Bell back on ice

The smile on Nick Bell’s face more than suggested he’s finally ready to roll. “Absolutely, I’m excited,” a smiling Bell said Thursday, in reference to his pending return to the Red Deer Rebels’ lineup Saturday against the visiting Moose Jaw Warriors.

Red Deer Rebel Nick Bell chases the puck with a pair of Lacombe Atom Rockets during the recent Enmax Pond Hockey night. Bell will be making his long-awaited return to the lineup on Saturday.

Red Deer Rebel Nick Bell chases the puck with a pair of Lacombe Atom Rockets during the recent Enmax Pond Hockey night. Bell will be making his long-awaited return to the lineup on Saturday.

The smile on Nick Bell’s face more than suggested he’s finally ready to roll.

“Absolutely, I’m excited,” a smiling Bell said Thursday, in reference to his pending return to the Red Deer Rebels’ lineup Saturday against the visiting Moose Jaw Warriors.

The Rebels rookie has missed a whopping 34 games since suffering a severe ankle injury in October and then undergoing surgery. It’s been a long and laborious stretch for the 19-year-old defenceman.

“Yeah, it’s been difficult, very frustrating,” he said. “It’s been pretty tough watching practice, watching every game and just wishing you were out there the whole time.”

During his extensive down time, Bell would attend high school classes at Hunting Hills, attend Rebels practices as a spectator and “just basically hang out with the guys.”

After having his cast removed in mid-November, he worked on rehabilitating the ankle at Can-Pro Athletic Training Centre until close to Christmas.

“That kind of got me into shape and got me moving again,” said Bell. “Lately, I’ve being doing more ankle strengthening and spending a lot of time on the bike. Since Christmas I’ve been on the bike 45 minutes a day and that’s got me back into shape and ready to go.”

Rebels head coach Jesse Wallin sympathizes with Bell and centre Nathan Green, who’s been out since late October with a leg fracture and likely won’t return to action until early March.

“It’s tough on everybody but certainly more so on those individuals,” said Wallin. “It’s tough not to get frustrated. They’re out there watching everyone else get to play and do what they love. As as player, you’re used to being able to get after it every day and working to make yourself better. You’re used to that physical activity and when you’re laid up like that it’s as tough on you mentally as it physically.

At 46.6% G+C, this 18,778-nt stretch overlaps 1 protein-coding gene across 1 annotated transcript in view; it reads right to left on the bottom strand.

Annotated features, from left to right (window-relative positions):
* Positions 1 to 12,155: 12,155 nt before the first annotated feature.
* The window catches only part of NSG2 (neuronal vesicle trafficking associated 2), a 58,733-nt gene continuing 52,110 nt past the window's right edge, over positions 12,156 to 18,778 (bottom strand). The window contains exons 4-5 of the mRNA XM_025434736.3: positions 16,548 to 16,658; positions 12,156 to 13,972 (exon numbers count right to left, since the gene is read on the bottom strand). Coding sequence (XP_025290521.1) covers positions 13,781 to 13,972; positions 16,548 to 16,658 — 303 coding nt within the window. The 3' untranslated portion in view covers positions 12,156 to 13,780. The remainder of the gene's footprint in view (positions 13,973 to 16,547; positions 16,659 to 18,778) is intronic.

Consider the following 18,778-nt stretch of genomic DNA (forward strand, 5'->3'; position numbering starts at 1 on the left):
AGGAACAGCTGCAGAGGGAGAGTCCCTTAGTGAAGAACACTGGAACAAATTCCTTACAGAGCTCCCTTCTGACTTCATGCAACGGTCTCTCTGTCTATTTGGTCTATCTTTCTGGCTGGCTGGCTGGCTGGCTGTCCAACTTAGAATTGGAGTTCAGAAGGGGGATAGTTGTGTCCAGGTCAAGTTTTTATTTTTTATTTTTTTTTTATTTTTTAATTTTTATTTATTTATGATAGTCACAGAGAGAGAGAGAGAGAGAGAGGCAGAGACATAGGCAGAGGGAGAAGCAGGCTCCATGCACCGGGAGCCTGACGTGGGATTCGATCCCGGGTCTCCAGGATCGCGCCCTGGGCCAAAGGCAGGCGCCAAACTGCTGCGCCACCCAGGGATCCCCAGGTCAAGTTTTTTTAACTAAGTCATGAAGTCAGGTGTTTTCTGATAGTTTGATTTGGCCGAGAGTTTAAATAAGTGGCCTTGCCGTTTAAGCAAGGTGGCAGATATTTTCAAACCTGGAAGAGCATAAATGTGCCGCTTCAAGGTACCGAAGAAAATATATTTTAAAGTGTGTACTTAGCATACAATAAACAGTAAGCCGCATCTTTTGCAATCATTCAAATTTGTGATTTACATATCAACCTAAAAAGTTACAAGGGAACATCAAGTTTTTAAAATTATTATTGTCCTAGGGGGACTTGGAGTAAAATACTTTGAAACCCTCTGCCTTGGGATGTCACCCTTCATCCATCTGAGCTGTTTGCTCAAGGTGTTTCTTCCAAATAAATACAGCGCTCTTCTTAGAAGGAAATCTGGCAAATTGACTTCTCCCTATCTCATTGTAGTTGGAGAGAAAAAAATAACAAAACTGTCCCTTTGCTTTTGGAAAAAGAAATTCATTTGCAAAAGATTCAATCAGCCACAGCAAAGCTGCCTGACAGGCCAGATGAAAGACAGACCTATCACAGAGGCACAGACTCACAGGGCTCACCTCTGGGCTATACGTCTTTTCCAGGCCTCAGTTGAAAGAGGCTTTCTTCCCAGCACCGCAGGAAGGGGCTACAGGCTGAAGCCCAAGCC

“Then, of course, you have to get yourself back into condition, back into shape, and that’s a tough go, a process in itself. It’s just a lot to go through and it’s a big relief when a guy gets back into the lineup. You’re back into the routine and back with your teammates again.”

While recuperating, Bell accompanied the Rebels on two road trips, including the recent four-game swing through the B.C. Division.

“I think the coaches wanted me to be around the guys and getting familiar with everything about hockey again,” he said.

“That’s one of the more difficult things about being injured — you know you’re part of the team, but when you’re not going out on the ice and going to battle every night it’s tough to really feel like you’re a complete part of the group,” said Wallin. “From my experiences as a player I found that to be very difficult, but there’s no real way around it. Once you get back into the lineup I think you really start to become bonded again.”

While Bell has yet to score his first Western Hockey League goal, he has contributed eight assists in 13 games and Wallin is anxious to see the Innisfail native pick up where he left off.

“I think he was starting to adjust to the league right before he got hurt,” said the Rebels bench boss. “Until coming to our team, he had never played at a level that really pushed him.

“He’s a very talented individual, but he played midget triple A (with the Red Deer Optimist Rebels) when he was 17 and then played junior A (with the AJHL Okotoks Oilers last season).

“Stepping up to this level, he has some habits he has to break and he was starting to do that before he got injured. He was really competing defensively and taking the body. He has to continue to improve in those areas, but he certainly moves the puck very well and he sees the ice well.”

Bell has already shown that he can be a contributing member of the Red Deer power play.

“Nick has always had good offensive instincts and he’s a guy we felt coming into the season would be able to quarterback our power play,” said Wallin. “And we still think that’s going to be a part of his game when he gets back. He’s a guy who provides some offence for us from the back end and I think we missed that to a certain extent while he was out of the lineup. We’re just happy to get him back and eager to see what he can do for us over the last 25 (regular-season) games.”

Bell is uncertain as to how much time he’ll need to get himself into ‘game shape’.

“It’s kind of hard to tell exactly what level I’ll have to be at because I haven’t played for so long,” he said. “From what I’ve been told, the style of play at the beginning of the season is a lot different than it is now. I think I’ll find that it’s a lot more intense than it was at the beginning of the season.”

gmeachem@www.reddeeradvocate.com